They are called to a public execution again, but this one is different. It’s a stoning, and the person who is to be punished is Janine, who has somehow survived all of what has happened to her. Aunt Lydia, who used every method of torture to instil absolute compliance, asks her Handmaids to stone Janine to death. And the most unlikely person, the new Ofglen, who has scolded June every time she has transgressed even a little bit, proves to be the first one to refuse this transgression. They will not raise a hand against one of their own, to punish her for something – wanting to raise her own child, loving her daughter, going insane over the brutality and the inhumane treatment she has suffered – that they have all endured, or will endure in the future. They refuse, and after Ofglen is dragged off by the guards, June steps forward to drop the stone in front of Aunt Lydia, knowing that there is a limit to the punishment she will suffer, now that she is pregnant, but also knowing that each of the women around her has a story of their own, a life of their own, a mind of their own. And then, slowly, each of them steps forward and refuses, claiming back their humanity.
It’s beautiful, and a moment of grace that goes beyond anything that Margaret Atwood allowed to happen in the novel. It’s a moment of hope and grace, even though the regime will reinterpret it as the opposite, as a moment of disgrace.
June: We said no. We refused to do our duty. To kill Janine. And for that sin we will be punished, I have no doubt. I am in disgrace, which is the opposite of grace. I am to be terrified, but I feel serene. And there is a kind of hope, it seems, even in futility. I tried to make things better for Hannah, change the world, even just a little bit.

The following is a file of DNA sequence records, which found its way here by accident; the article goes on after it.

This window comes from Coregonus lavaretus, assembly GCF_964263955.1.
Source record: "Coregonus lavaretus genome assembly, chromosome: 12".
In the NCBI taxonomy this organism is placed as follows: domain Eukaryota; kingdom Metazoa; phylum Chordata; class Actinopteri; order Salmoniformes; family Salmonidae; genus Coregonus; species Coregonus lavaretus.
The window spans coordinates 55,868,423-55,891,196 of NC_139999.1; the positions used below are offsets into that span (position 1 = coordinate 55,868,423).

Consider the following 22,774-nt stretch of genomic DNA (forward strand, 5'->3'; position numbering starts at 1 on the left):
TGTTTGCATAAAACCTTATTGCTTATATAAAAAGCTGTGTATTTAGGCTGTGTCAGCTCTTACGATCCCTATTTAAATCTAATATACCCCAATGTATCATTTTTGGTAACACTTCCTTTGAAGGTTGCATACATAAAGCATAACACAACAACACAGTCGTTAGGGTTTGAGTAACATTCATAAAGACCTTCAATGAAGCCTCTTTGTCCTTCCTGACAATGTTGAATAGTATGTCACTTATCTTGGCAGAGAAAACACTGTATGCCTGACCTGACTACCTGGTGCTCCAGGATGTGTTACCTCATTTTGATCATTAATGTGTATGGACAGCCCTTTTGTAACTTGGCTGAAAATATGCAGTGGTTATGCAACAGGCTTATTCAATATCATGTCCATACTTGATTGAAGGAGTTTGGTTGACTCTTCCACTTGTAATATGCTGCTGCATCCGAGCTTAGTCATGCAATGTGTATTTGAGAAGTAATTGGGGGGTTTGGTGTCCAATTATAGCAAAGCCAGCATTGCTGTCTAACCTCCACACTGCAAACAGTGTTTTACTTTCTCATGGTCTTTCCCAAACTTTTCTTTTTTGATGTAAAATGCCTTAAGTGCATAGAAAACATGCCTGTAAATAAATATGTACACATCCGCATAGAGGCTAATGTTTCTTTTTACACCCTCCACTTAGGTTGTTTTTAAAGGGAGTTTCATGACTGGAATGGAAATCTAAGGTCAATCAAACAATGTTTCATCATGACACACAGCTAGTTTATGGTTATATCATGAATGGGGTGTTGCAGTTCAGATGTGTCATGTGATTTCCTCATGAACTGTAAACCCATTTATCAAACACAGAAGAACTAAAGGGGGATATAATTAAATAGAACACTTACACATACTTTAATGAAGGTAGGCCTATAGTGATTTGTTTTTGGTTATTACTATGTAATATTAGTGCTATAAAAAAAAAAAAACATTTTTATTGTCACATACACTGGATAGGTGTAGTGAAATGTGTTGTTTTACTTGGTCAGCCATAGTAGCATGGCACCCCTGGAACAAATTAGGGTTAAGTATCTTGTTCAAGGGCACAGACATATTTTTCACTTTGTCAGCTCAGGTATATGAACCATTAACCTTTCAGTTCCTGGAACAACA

So as Nina Simone sings about freedom, June slowly makes her way through an icy-bright winter morning, towards a car that will take her to salvation or to death.
June: Whether this is my end, or a new beginning, I have no way of knowing. I have given myself over into the hands of strangers. I have no choice, it can’t be helped. And so I step up into the darkness within. Or else, the light.
One of the best moments this episode is how Moira is completely and utterly overwhelmed when her case worker offers her choices about what to do now, because for at least five years, she has existed in a world that gave her no choice. She is paralysed by it, and incapable of responding.
There is a lot of tenderness between Rita and June in this episode, and it goes beyond just the promise of a child – and June tells Rita where she hid the package, which will perhaps mean that the idea of these women telling their stories will spread like a wildfire.
I think when the Commander promises Serena that they will be a family after June has left, she already knows that it’s a lie. She is very conscious of all the ways in which she has been deceiving herself all this time. I wonder how these two will fit into the next season, if at all, but Yvonne Strahovsky has been outstanding in this role.
They look at each other defiantly, courageously, finding companionship, and trusting. A severe contrast to how they used to look at each other in the Red Centre (there is a very deliberate contrast here between how Alma and June first met, and how they see each other the last time).